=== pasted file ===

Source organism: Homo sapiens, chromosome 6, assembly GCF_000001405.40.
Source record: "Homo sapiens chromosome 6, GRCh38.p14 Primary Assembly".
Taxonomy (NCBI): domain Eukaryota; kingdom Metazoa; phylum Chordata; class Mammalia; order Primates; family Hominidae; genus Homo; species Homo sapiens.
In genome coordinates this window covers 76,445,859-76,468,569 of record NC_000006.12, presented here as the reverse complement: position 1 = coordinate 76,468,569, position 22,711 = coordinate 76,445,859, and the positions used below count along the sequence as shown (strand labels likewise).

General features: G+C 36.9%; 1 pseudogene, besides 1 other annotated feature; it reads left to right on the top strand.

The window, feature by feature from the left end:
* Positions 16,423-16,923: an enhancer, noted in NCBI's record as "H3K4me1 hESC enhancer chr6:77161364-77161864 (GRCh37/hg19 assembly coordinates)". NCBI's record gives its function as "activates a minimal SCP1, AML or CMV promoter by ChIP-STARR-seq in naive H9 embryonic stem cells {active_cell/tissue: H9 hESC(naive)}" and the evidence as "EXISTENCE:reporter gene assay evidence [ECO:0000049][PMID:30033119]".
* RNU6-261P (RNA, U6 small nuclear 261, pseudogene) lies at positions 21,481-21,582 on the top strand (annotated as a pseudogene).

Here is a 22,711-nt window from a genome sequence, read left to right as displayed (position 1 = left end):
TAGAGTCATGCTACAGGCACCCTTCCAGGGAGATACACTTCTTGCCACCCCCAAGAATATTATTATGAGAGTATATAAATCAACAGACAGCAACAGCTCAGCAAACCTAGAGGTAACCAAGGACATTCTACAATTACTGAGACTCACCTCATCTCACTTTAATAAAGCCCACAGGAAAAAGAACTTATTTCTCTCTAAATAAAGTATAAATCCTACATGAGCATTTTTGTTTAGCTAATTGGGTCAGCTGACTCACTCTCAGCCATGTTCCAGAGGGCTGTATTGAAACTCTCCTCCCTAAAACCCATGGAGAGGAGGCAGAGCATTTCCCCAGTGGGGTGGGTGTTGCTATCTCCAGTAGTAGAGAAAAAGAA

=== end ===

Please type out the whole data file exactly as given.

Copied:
Source organism: Homo sapiens, chromosome 6, assembly GCF_000001405.40.
Source record: "Homo sapiens chromosome 6, GRCh38.p14 Primary Assembly".
Taxonomy (NCBI): domain Eukaryota; kingdom Metazoa; phylum Chordata; class Mammalia; order Primates; family Hominidae; genus Homo; species Homo sapiens.
In genome coordinates this window covers 76,445,859-76,468,569 of record NC_000006.12, presented here as the reverse complement: position 1 = coordinate 76,468,569, position 22,711 = coordinate 76,445,859, and the positions used below count along the sequence as shown (strand labels likewise).

General features: G+C 36.9%; 1 pseudogene, besides 1 other annotated feature; it reads left to right on the top strand.

The window, feature by feature from the left end:
* Positions 16,423-16,923: an enhancer, noted in NCBI's record as "H3K4me1 hESC enhancer chr6:77161364-77161864 (GRCh37/hg19 assembly coordinates)". NCBI's record gives its function as "activates a minimal SCP1, AML or CMV promoter by ChIP-STARR-seq in naive H9 embryonic stem cells {active_cell/tissue: H9 hESC(naive)}" and the evidence as "EXISTENCE:reporter gene assay evidence [ECO:0000049][PMID:30033119]".
* RNU6-261P (RNA, U6 small nuclear 261, pseudogene) lies at positions 21,481-21,582 on the top strand (annotated as a pseudogene).

Here is a 22,711-nt window from a genome sequence, read left to right as displayed (position 1 = left end):
TAGAGTCATGCTACAGGCACCCTTCCAGGGAGATACACTTCTTGCCACCCCCAAGAATATTATTATGAGAGTATATAAATCAACAGACAGCAACAGCTCAGCAAACCTAGAGGTAACCAAGGACATTCTACAATTACTGAGACTCACCTCATCTCACTTTAATAAAGCCCACAGGAAAAAGAACTTATTTCTCTCTAAATAAAGTATAAATCCTACATGAGCATTTTTGTTTAGCTAATTGGGTCAGCTGACTCACTCTCAGCCATGTTCCAGAGGGCTGTATTGAAACTCTCCTCCCTAAAACCCATGGAGAGGAGGCAGAGCATTTCCCCAGTGGGGTGGGTGTTGCTATCTCCAGTAGTAGAGAAAAAGAA